The UK has not taken in a single extra unaccompanied child refugee under the Dubs amendment so far this year.
The revelation has received wide condemnation across every major political party, as accusations have been levelled at the UK government for “dragging its feet”.
Dubs Scheme should be reopened to protect refugee children who live alone in refugee camps. Let's not leave them in the hands of smugglers. pic.twitter.com/erSFNWYHZW— Safe Passage (@safepassageuk) July 20, 2017
The issue was brought to attention by ex-Liberal Democrat leader Tim Farron. In the House of Commons, an MP can apply to ask an"urgent question", which, if accepted by the Speaker of the House, means the relevant government minister must attend the Chamber to answer the query. In this case it was Brandon Lewis, the immigration minister, who had to face the music.
Lewis faced cross-party criticism, as MPs from every major political party voiced anger at the UK government’s slow response to promises made last year. A letter has been sent to Prime Minister Theresa May urging immediate action, signed by Lord Alf Dubs, Labour’s Yvette Cooper, ex-Lib Dem leader Tim Farron, the SNP's Joanna Cherry, and Heidi Allen from the Conservative Party.
"I know of two young people who signed a consent form to be transferred under Dubs over a year ago, they are still stuck in Greece," Farron told the Commons. "The horrific truth is that the longer this goes on, the more likely these children will go missing and fall into the evil hands of traffickers... Will this government step up or continue to ignore the plight of these desperate children?"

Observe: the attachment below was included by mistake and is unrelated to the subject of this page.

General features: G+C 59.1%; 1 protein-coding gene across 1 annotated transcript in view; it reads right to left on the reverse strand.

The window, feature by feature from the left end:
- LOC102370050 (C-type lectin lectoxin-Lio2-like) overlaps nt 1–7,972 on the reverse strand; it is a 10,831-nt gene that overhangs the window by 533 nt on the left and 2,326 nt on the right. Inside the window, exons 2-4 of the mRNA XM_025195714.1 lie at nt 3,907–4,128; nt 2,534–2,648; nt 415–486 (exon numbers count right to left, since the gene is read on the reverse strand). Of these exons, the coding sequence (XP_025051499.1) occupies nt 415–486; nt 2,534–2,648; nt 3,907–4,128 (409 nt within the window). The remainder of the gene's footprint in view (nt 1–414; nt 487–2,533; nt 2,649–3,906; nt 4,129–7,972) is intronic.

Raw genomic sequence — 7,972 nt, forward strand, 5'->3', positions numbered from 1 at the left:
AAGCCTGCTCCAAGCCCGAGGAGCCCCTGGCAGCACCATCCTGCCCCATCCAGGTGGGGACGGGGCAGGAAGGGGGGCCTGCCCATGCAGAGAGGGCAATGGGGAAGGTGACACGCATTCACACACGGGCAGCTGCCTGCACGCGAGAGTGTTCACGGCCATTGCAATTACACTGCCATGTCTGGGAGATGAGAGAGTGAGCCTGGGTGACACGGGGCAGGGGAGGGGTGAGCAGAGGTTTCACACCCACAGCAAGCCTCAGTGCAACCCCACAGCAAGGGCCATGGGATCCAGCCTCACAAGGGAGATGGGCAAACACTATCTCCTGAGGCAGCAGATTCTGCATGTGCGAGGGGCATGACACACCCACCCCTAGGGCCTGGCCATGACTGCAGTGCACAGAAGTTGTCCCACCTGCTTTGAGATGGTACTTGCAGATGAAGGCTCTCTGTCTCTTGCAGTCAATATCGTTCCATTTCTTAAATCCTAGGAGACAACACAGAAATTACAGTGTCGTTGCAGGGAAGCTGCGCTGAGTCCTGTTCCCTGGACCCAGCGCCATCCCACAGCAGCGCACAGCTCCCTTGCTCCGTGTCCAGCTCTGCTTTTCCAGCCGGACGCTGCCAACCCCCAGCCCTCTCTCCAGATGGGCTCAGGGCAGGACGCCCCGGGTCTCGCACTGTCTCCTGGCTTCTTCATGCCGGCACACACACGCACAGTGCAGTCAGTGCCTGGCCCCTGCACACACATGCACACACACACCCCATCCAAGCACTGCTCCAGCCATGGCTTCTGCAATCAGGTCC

Lewis defended himself as he announced plans to visit Greece and Italy in person next week to speed up the process, and reiterated former Prime Minister David Cameron’s pledge that 20,000 Syrian refugees would be resettled by 2020. However, reports indicate that the government is far from meeting its targets.
The Dubs scheme was initially set up to offer sanctuary to 3,000 unaccompanied child refugees with British family connections. However, that number was slashed to just 350 earlier this year. But these new revelations reveal that the UK government has failed to even meet a reduced target.
Lord Alf Dubs, a former child refugee, secured the amendment to the Immigration Act in April 2016. Last year only 200 children were transferred from the Calais “jungle” camp, and 280 local authority spots remain to be filled, according to the Guardian.
“It’s unacceptable that we have seen no children brought under the Dubs scheme this year,” said Lily Caprani, from UNICEF UK. “We are seeing too many children still having to make dangerous journeys to reach safety. It’s time for a sustainable solution. The government must change the UK family reunion rules so that children do not have to attempt to reach Europe to be reunited with loved ones. This simple move would save lives.”
Since 2010, the number of unaccompanied child refugees worldwide has more than quadrupled. According to a recent UNICEF report, there are 300,000 children seeking refuge, but it’s just “the tip of the iceberg”. The UK must step up to protect the most vulnerable — and, at the absolute bare minimum, honour previous promises made. The wait has already been too long.